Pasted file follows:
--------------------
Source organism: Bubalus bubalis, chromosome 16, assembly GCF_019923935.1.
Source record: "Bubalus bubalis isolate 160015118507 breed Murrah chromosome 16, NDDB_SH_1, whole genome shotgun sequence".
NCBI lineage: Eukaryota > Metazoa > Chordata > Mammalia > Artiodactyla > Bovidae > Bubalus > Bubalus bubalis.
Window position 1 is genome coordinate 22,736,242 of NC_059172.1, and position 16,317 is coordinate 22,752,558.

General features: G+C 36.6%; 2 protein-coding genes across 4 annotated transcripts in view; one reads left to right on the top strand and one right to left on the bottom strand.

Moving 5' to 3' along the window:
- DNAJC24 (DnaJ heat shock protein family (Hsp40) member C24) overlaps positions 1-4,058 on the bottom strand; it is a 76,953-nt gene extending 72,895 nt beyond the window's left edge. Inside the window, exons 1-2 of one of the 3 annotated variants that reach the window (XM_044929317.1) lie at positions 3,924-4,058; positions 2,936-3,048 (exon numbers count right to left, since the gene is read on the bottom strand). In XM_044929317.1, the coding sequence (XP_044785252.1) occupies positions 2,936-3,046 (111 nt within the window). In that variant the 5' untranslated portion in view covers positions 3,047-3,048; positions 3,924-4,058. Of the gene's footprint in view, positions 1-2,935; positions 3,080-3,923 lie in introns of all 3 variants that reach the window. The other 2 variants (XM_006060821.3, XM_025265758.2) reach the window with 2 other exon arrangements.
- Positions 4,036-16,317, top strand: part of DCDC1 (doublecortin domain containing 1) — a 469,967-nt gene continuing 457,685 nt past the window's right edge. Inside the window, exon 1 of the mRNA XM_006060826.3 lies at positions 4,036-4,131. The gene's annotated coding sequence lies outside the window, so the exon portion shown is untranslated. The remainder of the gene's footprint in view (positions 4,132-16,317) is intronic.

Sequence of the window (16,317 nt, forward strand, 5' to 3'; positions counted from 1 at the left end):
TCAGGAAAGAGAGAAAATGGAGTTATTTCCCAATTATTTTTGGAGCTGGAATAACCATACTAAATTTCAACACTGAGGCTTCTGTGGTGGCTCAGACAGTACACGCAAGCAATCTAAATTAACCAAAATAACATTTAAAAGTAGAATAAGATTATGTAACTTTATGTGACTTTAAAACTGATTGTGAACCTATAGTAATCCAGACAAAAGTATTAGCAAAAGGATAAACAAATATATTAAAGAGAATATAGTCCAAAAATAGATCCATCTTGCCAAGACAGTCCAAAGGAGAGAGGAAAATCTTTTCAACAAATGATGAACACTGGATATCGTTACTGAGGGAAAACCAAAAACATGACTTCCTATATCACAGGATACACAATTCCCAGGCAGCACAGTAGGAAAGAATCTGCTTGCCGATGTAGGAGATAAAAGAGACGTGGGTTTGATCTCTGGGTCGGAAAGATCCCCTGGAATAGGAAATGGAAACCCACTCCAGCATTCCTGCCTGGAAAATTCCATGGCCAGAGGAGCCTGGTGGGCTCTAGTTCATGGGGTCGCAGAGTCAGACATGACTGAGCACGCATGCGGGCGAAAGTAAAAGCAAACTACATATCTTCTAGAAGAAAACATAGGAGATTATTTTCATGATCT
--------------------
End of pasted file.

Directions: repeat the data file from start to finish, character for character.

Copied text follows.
Source organism: Bubalus bubalis, chromosome 16, assembly GCF_019923935.1.
Source record: "Bubalus bubalis isolate 160015118507 breed Murrah chromosome 16, NDDB_SH_1, whole genome shotgun sequence".
NCBI lineage: Eukaryota > Metazoa > Chordata > Mammalia > Artiodactyla > Bovidae > Bubalus > Bubalus bubalis.
Window position 1 is genome coordinate 22,736,242 of NC_059172.1, and position 16,317 is coordinate 22,752,558.

General features: G+C 36.6%; 2 protein-coding genes across 4 annotated transcripts in view; one reads left to right on the top strand and one right to left on the bottom strand.

Moving 5' to 3' along the window:
- DNAJC24 (DnaJ heat shock protein family (Hsp40) member C24) overlaps positions 1-4,058 on the bottom strand; it is a 76,953-nt gene extending 72,895 nt beyond the window's left edge. Inside the window, exons 1-2 of one of the 3 annotated variants that reach the window (XM_044929317.1) lie at positions 3,924-4,058; positions 2,936-3,048 (exon numbers count right to left, since the gene is read on the bottom strand). In XM_044929317.1, the coding sequence (XP_044785252.1) occupies positions 2,936-3,046 (111 nt within the window). In that variant the 5' untranslated portion in view covers positions 3,047-3,048; positions 3,924-4,058. Of the gene's footprint in view, positions 1-2,935; positions 3,080-3,923 lie in introns of all 3 variants that reach the window. The other 2 variants (XM_006060821.3, XM_025265758.2) reach the window with 2 other exon arrangements.
- Positions 4,036-16,317, top strand: part of DCDC1 (doublecortin domain containing 1) — a 469,967-nt gene continuing 457,685 nt past the window's right edge. Inside the window, exon 1 of the mRNA XM_006060826.3 lies at positions 4,036-4,131. The gene's annotated coding sequence lies outside the window, so the exon portion shown is untranslated. The remainder of the gene's footprint in view (positions 4,132-16,317) is intronic.

Sequence of the window (16,317 nt, forward strand, 5' to 3'; positions counted from 1 at the left end):
TCAGGAAAGAGAGAAAATGGAGTTATTTCCCAATTATTTTTGGAGCTGGAATAACCATACTAAATTTCAACACTGAGGCTTCTGTGGTGGCTCAGACAGTACACGCAAGCAATCTAAATTAACCAAAATAACATTTAAAAGTAGAATAAGATTATGTAACTTTATGTGACTTTAAAACTGATTGTGAACCTATAGTAATCCAGACAAAAGTATTAGCAAAAGGATAAACAAATATATTAAAGAGAATATAGTCCAAAAATAGATCCATCTTGCCAAGACAGTCCAAAGGAGAGAGGAAAATCTTTTCAACAAATGATGAACACTGGATATCGTTACTGAGGGAAAACCAAAAACATGACTTCCTATATCACAGGATACACAATTCCCAGGCAGCACAGTAGGAAAGAATCTGCTTGCCGATGTAGGAGATAAAAGAGACGTGGGTTTGATCTCTGGGTCGGAAAGATCCCCTGGAATAGGAAATGGAAACCCACTCCAGCATTCCTGCCTGGAAAATTCCATGGCCAGAGGAGCCTGGTGGGCTCTAGTTCATGGGGTCGCAGAGTCAGACATGACTGAGCACGCATGCGGGCGAAAGTAAAAGCAAACTACATATCTTCTAGAAGAAAACATAGGAGATTATTTTCATGATCT